The Slow Life

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As predicted, our Easter weekend was luxuriously slow. The weather played its part, bringing soft, soothing rain and an autumn chill to warrant a small log fire. Some guests require a lot of entertainment with a schedule of activities planned around the farm, especially when there are lots of children visiting. Other people are happy to be left alone to rest and recuperate from their hectic city lives occasionally appearing for some nourishment and a good chat. There is no pressure to do anything. Just rest and enjoy. I love both kinds of guests, but the latter are certainly more relaxing for me! Quentin and Charles managed to get out on their mountain bikes twice, but the girls were not nearly as energetic. In fact, we only managed one walk in three days, one trip to town for lunch at Living Life, and a single short early evening outing on the farm to bond with our Boran cows.

Solar Consol light Easter nest.

Solar Consol light Easter nest.

Easter was celebrated with a lazy Sunday lunch of slow-cooked lamb shanks with polenta and green beans. Half way through our meal I realised that my favourite Consol solar glass jars would make a cute Easter table arrangement combined with some fallen pine needles and neon eggs. We spent the rest of lunch trying to capture the image on camera and a competition ensued between Apple, Samsung and our trusty Nikon D 7000 – not surprisingly the Nikon won hands down with Quentin behind the lens!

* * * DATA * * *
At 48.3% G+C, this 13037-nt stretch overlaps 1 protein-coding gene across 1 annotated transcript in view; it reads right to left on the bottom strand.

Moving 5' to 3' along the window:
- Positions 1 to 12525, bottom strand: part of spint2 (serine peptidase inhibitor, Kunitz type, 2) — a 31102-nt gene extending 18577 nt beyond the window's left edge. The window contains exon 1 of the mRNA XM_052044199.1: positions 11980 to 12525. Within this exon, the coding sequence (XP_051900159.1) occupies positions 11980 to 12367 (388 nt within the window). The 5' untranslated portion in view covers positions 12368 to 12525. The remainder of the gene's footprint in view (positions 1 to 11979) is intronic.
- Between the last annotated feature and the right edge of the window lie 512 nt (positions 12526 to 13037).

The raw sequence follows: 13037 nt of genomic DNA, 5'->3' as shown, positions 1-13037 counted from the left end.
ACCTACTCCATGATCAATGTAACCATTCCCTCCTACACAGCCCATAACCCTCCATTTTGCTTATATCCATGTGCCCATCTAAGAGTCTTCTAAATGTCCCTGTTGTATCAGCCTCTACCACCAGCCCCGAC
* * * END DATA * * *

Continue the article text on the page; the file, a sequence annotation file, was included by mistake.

Early evening mountain drive.

Early evening mountain drive.

Sunset reflection.

Sunset reflections.

City ladies bonding with the beautiful Boran.

City girls bonding with the beautiful Boran.

Enjoying the quiet before sunset.

Charles and my mom enjoying the quiet before sunset.

After our guests left on Monday morning, we drove around the farm replenishing salt licks for the cattle. It was a moody, cloudy day and the cows were all very happy to see us. We took some time to pause with a group of Boran heifers who were weaned from their mothers a month ago. The Boran respond really well to some extra care and attention. If one makes a concerted effort to bond with them they can become very tame, which makes working with them an absolutely pleasure. For more information on Boran cattle and their origins see “The Boran: God’s Gift to Cattlemen.”

A moody autumn day.

Farm vista on a moody autumn day.

Paris passed out on the salt bags.

Paris napping on the salt bags.

Quentin with his beautiful Boran heifers.

Quentin bonding with a group of beautiful Boran heifers.

2 thoughts on “The Slow Life

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